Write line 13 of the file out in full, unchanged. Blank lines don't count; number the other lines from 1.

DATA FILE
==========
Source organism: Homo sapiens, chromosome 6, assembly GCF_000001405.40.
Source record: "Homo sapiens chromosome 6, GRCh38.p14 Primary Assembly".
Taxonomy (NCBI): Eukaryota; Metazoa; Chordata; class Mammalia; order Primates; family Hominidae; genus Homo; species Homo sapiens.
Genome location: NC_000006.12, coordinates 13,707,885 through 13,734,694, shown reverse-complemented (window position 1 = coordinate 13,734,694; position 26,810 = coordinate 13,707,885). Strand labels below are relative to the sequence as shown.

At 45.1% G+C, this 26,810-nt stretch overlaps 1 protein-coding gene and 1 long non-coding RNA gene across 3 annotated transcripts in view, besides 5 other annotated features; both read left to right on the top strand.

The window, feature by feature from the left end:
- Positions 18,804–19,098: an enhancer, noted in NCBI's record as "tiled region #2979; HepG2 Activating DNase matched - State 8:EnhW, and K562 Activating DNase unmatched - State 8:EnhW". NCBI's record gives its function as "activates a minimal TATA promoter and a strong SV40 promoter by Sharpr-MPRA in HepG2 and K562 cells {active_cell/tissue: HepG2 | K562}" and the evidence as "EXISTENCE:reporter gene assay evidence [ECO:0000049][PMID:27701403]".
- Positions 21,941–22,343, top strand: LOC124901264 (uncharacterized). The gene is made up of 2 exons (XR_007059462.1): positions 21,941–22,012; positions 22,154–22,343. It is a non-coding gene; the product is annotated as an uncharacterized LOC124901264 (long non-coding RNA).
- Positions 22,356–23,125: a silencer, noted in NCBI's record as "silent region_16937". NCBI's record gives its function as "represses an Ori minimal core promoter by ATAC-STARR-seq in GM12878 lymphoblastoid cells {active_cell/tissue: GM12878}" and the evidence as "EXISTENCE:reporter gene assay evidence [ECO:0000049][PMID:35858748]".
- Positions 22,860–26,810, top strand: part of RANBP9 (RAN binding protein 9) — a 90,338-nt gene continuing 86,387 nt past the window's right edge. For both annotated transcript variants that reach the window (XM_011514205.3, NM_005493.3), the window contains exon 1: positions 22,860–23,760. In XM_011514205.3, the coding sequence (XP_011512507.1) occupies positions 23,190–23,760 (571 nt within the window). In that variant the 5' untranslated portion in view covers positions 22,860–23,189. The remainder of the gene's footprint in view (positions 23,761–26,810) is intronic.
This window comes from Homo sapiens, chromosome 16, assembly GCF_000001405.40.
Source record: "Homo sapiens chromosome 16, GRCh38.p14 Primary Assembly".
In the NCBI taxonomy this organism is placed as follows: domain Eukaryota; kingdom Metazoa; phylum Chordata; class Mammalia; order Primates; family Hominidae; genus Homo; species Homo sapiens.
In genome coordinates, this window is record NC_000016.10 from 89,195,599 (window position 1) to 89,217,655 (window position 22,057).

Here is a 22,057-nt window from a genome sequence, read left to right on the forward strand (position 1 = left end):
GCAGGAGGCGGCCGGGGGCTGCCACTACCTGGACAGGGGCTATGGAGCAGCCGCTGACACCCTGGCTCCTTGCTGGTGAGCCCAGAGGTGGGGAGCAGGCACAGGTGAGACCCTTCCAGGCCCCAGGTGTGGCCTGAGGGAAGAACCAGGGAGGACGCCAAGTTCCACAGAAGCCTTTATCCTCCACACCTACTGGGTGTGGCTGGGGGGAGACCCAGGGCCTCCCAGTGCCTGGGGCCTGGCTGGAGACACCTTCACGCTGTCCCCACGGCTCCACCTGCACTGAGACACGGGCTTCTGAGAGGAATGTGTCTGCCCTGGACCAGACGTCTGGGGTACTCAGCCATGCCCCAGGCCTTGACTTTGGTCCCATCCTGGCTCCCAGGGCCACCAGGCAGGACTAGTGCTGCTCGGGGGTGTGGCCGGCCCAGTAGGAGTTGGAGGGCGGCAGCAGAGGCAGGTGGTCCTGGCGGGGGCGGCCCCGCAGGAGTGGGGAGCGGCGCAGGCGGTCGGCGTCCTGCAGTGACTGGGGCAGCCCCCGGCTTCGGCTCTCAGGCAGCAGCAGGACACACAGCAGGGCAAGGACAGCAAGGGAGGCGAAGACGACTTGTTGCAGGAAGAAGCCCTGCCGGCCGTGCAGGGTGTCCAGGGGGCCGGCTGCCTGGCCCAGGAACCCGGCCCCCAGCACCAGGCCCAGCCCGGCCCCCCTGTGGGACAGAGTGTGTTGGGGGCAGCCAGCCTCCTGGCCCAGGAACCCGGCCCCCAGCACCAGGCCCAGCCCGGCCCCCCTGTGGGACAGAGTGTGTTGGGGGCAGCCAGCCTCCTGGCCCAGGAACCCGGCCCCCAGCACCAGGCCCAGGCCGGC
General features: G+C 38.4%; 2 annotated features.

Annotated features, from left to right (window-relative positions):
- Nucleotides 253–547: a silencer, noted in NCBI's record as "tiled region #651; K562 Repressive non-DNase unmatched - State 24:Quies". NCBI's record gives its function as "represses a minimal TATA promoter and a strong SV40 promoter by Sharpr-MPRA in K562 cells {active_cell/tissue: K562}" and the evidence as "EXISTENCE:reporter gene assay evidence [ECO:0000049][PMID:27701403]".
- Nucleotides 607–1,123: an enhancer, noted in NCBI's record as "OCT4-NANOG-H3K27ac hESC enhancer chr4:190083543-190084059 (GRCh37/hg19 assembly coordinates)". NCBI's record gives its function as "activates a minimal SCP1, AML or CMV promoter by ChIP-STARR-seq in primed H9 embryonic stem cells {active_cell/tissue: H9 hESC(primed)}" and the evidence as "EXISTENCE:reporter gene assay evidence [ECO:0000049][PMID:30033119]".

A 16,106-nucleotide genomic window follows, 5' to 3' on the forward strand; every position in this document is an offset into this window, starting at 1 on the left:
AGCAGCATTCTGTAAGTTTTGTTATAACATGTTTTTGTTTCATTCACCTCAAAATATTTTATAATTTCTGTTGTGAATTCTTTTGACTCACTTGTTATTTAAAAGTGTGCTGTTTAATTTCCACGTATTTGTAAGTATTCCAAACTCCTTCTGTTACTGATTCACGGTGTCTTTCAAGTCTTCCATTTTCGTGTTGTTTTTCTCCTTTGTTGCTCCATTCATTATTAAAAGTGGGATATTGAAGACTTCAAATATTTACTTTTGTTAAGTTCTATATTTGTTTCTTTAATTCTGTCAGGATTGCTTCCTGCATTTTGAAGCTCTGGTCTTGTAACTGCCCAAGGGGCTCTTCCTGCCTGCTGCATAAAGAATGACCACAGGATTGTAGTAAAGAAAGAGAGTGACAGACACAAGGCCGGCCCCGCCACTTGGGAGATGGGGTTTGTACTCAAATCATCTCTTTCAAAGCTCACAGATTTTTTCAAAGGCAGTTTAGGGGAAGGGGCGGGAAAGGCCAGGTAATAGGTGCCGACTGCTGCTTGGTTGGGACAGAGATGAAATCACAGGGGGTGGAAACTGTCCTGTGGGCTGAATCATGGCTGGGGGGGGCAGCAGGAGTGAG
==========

In the NCBI taxonomy this organism is placed as follows: domain Eukaryota; kingdom Metazoa; phylum Chordata; class Mammalia; order Primates; family Hominidae; genus Homo; species Homo sapiens.